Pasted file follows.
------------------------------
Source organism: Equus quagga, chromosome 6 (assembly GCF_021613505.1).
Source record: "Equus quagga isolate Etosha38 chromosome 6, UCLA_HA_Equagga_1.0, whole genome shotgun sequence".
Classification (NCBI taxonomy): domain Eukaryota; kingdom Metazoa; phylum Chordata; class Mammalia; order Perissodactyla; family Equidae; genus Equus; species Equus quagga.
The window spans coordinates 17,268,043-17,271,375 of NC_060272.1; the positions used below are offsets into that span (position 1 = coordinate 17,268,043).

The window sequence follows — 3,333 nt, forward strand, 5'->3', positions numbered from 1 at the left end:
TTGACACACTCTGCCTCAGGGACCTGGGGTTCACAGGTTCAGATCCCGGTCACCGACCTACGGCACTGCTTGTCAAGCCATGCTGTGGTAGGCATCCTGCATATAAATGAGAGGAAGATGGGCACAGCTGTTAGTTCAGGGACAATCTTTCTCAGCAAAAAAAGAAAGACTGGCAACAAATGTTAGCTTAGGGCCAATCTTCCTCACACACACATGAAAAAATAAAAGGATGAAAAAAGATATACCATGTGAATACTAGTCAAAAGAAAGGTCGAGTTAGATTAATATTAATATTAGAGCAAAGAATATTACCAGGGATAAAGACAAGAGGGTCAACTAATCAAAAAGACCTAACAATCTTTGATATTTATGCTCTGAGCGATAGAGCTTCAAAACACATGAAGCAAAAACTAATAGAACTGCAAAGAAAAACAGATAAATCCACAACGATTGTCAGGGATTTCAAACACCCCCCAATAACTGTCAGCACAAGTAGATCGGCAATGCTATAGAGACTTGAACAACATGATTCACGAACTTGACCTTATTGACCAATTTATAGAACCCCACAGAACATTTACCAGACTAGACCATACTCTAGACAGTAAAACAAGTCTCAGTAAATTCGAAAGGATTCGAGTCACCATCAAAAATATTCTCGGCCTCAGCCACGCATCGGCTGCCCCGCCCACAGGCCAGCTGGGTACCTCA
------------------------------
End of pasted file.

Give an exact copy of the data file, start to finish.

Source organism: Equus quagga, chromosome 6 (assembly GCF_021613505.1).
Source record: "Equus quagga isolate Etosha38 chromosome 6, UCLA_HA_Equagga_1.0, whole genome shotgun sequence".
Classification (NCBI taxonomy): domain Eukaryota; kingdom Metazoa; phylum Chordata; class Mammalia; order Perissodactyla; family Equidae; genus Equus; species Equus quagga.
The window spans coordinates 17,268,043-17,271,375 of NC_060272.1; the positions used below are offsets into that span (position 1 = coordinate 17,268,043).

The window sequence follows — 3,333 nt, forward strand, 5'->3', positions numbered from 1 at the left end:
TTGACACACTCTGCCTCAGGGACCTGGGGTTCACAGGTTCAGATCCCGGTCACCGACCTACGGCACTGCTTGTCAAGCCATGCTGTGGTAGGCATCCTGCATATAAATGAGAGGAAGATGGGCACAGCTGTTAGTTCAGGGACAATCTTTCTCAGCAAAAAAAGAAAGACTGGCAACAAATGTTAGCTTAGGGCCAATCTTCCTCACACACACATGAAAAAATAAAAGGATGAAAAAAGATATACCATGTGAATACTAGTCAAAAGAAAGGTCGAGTTAGATTAATATTAATATTAGAGCAAAGAATATTACCAGGGATAAAGACAAGAGGGTCAACTAATCAAAAAGACCTAACAATCTTTGATATTTATGCTCTGAGCGATAGAGCTTCAAAACACATGAAGCAAAAACTAATAGAACTGCAAAGAAAAACAGATAAATCCACAACGATTGTCAGGGATTTCAAACACCCCCCAATAACTGTCAGCACAAGTAGATCGGCAATGCTATAGAGACTTGAACAACATGATTCACGAACTTGACCTTATTGACCAATTTATAGAACCCCACAGAACATTTACCAGACTAGACCATACTCTAGACAGTAAAACAAGTCTCAGTAAATTCGAAAGGATTCGAGTCACCATCAAAAATATTCTCGGCCTCAGCCACGCATCGGCTGCCCCGCCCACAGGCCAGCTGGGTACCTCA